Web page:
We Are All
Not Suitable For Drinking @ Holden Street Theatres – The Arch
8:00pm, Sat 7 Mar 2015
Wow. This was, most certainly, a weird experience… some of which was the performance, and some of which was me.
To set the scene: I could remember nothing about why I’d selected We Are All – other than it had something to do with religion. There were but a handful of people in attendance. I was very tired.
And, for the first half of the performance, my dozy mind could not figure out whether I was witnessing cutting satire… or a real sermon.
It was not without precedence: I’d attended a hyper-positive self-help seminar in 2002, and a reading from the Book of Mark in 2009, under the guise of the Fringe, and several other religious deliveries disguised as theatre. The venue probably didn’t help, either: The Arch was once a church.
And when Thom Jordan took to the stage and started presenting something that looked and felt like an evangelical, lord-thanking, bible-thumping sermon, with nary a hint of irony or sarcasm… well, I was a little concerned.
Jordan delivers a sermon as Paul, who – after an unfortunate childhood battle with leukaemia – was given little chance of living past his eighth birthday. But, as the son of a preacher, he was well versed with the power of faith… and he survived to discover his abilities in performance and personae. After chasing his talents to the parts of Sydney that challenged his faith, he discovers his place in a mega-church, “The Way”; there, he is presented as a “miracle”, and Paul’s childhood misfortune is matched with his ability to connect with people, resulting in a character that is decidedly malevolent… yet utterly committed to preaching The Way.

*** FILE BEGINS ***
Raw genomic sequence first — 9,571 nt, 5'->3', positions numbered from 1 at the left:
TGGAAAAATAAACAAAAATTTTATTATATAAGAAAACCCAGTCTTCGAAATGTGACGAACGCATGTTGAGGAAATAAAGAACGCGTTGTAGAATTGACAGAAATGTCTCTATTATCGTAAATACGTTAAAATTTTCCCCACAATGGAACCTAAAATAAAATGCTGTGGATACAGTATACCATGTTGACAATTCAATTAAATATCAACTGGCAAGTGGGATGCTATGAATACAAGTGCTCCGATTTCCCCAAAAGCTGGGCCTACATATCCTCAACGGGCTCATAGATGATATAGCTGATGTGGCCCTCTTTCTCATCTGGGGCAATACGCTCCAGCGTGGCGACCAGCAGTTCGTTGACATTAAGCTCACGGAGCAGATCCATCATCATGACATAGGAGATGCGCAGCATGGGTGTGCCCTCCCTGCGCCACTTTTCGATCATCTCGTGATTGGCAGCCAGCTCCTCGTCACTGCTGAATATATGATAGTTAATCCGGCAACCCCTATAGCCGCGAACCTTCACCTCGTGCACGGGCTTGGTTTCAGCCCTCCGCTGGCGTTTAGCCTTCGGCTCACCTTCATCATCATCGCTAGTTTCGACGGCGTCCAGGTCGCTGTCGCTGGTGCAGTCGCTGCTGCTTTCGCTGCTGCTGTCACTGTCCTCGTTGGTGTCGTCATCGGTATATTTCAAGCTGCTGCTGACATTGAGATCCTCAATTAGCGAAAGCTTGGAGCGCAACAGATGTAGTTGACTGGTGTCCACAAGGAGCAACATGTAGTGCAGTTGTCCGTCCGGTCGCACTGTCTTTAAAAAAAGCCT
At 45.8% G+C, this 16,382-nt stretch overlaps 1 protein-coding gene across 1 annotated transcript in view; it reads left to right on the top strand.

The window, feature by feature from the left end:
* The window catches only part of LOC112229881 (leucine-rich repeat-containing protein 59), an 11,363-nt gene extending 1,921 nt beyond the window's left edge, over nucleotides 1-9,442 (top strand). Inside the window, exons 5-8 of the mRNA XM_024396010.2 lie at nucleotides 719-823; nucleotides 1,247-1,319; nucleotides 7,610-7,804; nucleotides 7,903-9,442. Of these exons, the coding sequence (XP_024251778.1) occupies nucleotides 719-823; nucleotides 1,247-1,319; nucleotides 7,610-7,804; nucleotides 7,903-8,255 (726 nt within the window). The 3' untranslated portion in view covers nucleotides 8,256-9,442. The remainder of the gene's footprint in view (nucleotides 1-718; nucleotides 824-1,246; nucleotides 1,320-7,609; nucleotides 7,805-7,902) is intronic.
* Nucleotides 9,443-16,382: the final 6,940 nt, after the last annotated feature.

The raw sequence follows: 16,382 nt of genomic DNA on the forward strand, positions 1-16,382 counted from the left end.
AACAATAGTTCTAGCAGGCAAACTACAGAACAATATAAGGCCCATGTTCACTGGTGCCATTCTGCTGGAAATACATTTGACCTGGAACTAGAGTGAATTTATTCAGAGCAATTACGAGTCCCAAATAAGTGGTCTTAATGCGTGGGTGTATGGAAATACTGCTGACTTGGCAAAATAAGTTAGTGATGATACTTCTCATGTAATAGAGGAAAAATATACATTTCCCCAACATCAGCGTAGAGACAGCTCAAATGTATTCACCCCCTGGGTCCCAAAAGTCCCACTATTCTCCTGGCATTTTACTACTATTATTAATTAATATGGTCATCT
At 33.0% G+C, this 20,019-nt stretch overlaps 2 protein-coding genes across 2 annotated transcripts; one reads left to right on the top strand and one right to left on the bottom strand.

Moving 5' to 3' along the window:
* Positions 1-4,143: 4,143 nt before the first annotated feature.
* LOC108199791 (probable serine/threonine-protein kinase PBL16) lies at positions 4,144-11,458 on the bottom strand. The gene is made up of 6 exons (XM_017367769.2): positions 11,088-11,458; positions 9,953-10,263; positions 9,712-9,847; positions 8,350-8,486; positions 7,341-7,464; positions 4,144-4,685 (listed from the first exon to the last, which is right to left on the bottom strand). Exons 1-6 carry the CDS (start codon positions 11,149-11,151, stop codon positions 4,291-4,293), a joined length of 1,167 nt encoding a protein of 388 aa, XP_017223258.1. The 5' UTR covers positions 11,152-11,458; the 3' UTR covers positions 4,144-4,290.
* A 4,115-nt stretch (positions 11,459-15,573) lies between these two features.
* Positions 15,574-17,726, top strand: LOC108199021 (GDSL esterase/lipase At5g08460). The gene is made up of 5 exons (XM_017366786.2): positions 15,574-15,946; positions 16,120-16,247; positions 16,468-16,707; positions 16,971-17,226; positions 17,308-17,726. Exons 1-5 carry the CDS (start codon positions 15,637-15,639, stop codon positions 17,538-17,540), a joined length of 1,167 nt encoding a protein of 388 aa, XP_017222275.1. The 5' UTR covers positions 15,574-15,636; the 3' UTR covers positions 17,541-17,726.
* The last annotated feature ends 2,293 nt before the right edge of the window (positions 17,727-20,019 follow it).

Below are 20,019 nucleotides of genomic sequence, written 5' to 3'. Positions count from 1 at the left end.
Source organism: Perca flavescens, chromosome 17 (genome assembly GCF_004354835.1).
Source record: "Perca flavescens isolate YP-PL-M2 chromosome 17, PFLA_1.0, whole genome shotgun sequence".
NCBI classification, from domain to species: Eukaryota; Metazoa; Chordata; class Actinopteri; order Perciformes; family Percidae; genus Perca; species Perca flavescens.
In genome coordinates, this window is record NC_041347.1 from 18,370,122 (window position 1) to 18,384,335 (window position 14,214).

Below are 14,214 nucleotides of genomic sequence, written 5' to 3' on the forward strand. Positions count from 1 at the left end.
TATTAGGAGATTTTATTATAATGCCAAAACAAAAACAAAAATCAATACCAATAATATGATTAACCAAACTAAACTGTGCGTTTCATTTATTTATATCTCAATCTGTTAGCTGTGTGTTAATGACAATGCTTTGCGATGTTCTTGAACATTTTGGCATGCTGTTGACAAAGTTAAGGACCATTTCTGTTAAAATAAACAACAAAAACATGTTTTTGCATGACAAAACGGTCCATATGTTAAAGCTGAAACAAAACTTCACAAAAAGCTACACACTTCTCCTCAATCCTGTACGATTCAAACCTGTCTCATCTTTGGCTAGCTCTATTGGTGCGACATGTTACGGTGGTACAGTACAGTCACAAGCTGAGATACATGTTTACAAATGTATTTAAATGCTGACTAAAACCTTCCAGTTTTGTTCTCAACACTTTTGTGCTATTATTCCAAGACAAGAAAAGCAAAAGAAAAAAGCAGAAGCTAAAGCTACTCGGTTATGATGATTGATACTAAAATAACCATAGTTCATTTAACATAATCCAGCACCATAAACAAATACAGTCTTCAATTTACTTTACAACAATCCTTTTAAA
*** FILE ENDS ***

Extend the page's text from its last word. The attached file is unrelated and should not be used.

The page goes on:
The lines between writer/performer Thom Jordan and his character, Paul, are constantly blurred. Jordan’s own upbringing mirrors Paul’s to an extent – the son of a minister, he also lived through the eye-opening move from a tight-knit faith community to Sydney, chasing his art. And the manner in which Jordan (and director Julia Patey) presented Paul was utterly convincing: despite being listed as a “Comedy” in the Fringe Guide, there were no nods to the audience: we’re forced to dig for the satire ourselves.
And, despite the fact that We Are All had me completely fooled for a large amount of the show, time has given the memory of the performance a more appreciative glow. This is dark – really dark – satire, and I have to give Jordan and Patey credit for the feelings they conjured in me as I left the theatre: I felt like I’d just been conned, that The Way were real, that they’d just snuck me into one of their sermons. It took a while for the bitter taste to leave my mouth… but, like the best dark chocolate, what remained was utterly delicious.
— Pete Muller (@festivalfreakAU) March 7, 2015